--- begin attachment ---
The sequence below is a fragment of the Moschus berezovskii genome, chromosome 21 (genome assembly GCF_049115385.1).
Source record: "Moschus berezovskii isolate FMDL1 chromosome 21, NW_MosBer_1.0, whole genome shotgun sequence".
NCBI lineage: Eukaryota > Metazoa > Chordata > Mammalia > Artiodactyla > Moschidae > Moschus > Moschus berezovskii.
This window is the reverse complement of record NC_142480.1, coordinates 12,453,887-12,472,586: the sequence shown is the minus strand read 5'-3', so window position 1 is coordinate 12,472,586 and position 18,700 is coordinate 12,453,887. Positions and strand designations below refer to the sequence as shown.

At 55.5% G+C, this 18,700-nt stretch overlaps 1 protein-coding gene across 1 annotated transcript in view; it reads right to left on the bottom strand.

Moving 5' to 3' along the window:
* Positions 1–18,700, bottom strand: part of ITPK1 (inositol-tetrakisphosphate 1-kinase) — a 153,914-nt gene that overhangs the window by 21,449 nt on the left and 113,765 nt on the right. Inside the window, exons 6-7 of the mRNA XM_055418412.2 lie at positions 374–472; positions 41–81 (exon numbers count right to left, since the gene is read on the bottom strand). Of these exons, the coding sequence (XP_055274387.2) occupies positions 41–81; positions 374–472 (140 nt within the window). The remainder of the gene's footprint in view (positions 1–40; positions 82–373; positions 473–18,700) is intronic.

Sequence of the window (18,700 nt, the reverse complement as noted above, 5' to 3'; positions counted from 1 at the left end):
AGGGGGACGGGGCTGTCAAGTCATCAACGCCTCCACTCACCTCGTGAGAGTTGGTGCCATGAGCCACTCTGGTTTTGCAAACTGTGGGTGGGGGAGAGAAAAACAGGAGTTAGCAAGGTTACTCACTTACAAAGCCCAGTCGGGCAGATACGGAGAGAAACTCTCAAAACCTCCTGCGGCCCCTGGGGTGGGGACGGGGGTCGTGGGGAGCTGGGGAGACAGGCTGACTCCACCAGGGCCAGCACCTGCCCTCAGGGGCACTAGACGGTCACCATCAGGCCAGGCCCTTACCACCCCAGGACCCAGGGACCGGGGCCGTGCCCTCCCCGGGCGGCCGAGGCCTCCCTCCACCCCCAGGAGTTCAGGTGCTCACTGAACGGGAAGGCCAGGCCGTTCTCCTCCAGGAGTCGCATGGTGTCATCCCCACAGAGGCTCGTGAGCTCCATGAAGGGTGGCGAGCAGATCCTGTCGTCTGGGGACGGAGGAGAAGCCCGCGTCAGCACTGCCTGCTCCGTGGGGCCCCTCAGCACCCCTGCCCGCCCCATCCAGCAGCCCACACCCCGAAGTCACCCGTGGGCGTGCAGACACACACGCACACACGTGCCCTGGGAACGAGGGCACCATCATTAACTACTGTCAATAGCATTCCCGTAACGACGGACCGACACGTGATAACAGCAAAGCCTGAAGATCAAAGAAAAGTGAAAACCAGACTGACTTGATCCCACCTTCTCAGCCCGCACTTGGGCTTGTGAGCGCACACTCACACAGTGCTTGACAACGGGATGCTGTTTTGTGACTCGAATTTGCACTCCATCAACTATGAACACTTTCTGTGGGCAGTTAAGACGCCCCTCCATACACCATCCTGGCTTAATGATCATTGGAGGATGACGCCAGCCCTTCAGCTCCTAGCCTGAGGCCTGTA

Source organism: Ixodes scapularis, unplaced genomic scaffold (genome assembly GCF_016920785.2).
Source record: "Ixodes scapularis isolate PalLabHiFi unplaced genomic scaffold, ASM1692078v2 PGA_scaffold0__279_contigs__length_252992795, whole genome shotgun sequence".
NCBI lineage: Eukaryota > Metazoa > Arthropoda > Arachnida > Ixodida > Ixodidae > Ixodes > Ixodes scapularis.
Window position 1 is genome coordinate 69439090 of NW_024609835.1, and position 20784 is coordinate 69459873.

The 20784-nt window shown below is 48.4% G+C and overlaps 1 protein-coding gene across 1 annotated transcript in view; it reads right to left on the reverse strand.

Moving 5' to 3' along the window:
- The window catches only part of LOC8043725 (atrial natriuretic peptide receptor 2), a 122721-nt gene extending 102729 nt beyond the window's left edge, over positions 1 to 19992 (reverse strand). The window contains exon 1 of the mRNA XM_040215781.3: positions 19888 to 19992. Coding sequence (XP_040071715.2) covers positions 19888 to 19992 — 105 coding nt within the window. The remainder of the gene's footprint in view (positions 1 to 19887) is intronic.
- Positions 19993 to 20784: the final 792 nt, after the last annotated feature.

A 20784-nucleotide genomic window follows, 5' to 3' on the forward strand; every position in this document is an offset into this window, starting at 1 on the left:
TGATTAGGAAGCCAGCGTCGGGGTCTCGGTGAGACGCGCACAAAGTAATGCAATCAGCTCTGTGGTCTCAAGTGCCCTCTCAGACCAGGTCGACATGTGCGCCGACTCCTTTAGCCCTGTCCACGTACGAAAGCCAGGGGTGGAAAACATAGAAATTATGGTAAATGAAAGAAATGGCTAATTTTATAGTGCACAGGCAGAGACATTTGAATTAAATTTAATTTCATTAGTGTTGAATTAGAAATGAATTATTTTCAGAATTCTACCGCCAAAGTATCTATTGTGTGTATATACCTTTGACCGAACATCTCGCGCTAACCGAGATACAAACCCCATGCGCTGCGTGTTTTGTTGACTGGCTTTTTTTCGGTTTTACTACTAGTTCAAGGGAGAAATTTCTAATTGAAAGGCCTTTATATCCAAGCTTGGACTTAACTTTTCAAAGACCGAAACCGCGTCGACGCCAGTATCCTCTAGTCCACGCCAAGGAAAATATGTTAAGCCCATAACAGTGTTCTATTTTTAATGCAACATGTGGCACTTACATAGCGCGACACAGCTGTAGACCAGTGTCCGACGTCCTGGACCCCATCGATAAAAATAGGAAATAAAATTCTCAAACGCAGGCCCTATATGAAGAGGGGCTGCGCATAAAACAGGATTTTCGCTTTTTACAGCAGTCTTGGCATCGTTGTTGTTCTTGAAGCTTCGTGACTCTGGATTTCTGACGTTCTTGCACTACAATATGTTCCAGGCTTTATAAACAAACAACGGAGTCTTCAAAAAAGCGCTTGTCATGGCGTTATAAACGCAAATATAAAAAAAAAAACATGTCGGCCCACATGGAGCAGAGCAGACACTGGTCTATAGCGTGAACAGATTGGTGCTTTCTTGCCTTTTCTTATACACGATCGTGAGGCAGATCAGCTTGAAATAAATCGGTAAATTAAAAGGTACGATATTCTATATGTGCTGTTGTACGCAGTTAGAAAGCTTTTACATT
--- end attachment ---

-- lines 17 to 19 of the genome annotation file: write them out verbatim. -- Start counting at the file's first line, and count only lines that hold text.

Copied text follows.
- Positions 19993 to 20784: the final 792 nt, after the last annotated feature.

A 20784-nucleotide genomic window follows, 5' to 3' on the forward strand; every position in this document is an offset into this window, starting at 1 on the left:
TGATTAGGAAGCCAGCGTCGGGGTCTCGGTGAGACGCGCACAAAGTAATGCAATCAGCTCTGTGGTCTCAAGTGCCCTCTCAGACCAGGTCGACATGTGCGCCGACTCCTTTAGCCCTGTCCACGTACGAAAGCCAGGGGTGGAAAACATAGAAATTATGGTAAATGAAAGAAATGGCTAATTTTATAGTGCACAGGCAGAGACATTTGAATTAAATTTAATTTCATTAGTGTTGAATTAGAAATGAATTATTTTCAGAATTCTACCGCCAAAGTATCTATTGTGTGTATATACCTTTGACCGAACATCTCGCGCTAACCGAGATACAAACCCCATGCGCTGCGTGTTTTGTTGACTGGCTTTTTTTCGGTTTTACTACTAGTTCAAGGGAGAAATTTCTAATTGAAAGGCCTTTATATCCAAGCTTGGACTTAACTTTTCAAAGACCGAAACCGCGTCGACGCCAGTATCCTCTAGTCCACGCCAAGGAAAATATGTTAAGCCCATAACAGTGTTCTATTTTTAATGCAACATGTGGCACTTACATAGCGCGACACAGCTGTAGACCAGTGTCCGACGTCCTGGACCCCATCGATAAAAATAGGAAATAAAATTCTCAAACGCAGGCCCTATATGAAGAGGGGCTGCGCATAAAACAGGATTTTCGCTTTTTACAGCAGTCTTGGCATCGTTGTTGTTCTTGAAGCTTCGTGACTCTGGATTTCTGACGTTCTTGCACTACAATATGTTCCAGGCTTTATAAACAAACAACGGAGTCTTCAAAAAAGCGCTTGTCATGGCGTTATAAACGCAAATATAAAAAAAAAAACATGTCGGCCCACATGGAGCAGAGCAGACACTGGTCTATAGCGTGAACAGATTGGTGCTTTCTTGCCTTTTCTTATACACGATCGTGAGGCAGATCAGCTTGAAATAAATCGGTAAATTAAAAGGTACGATATTCTATATGTGCTGTTGTACGCAGTTAGAAAGCTTTTACATT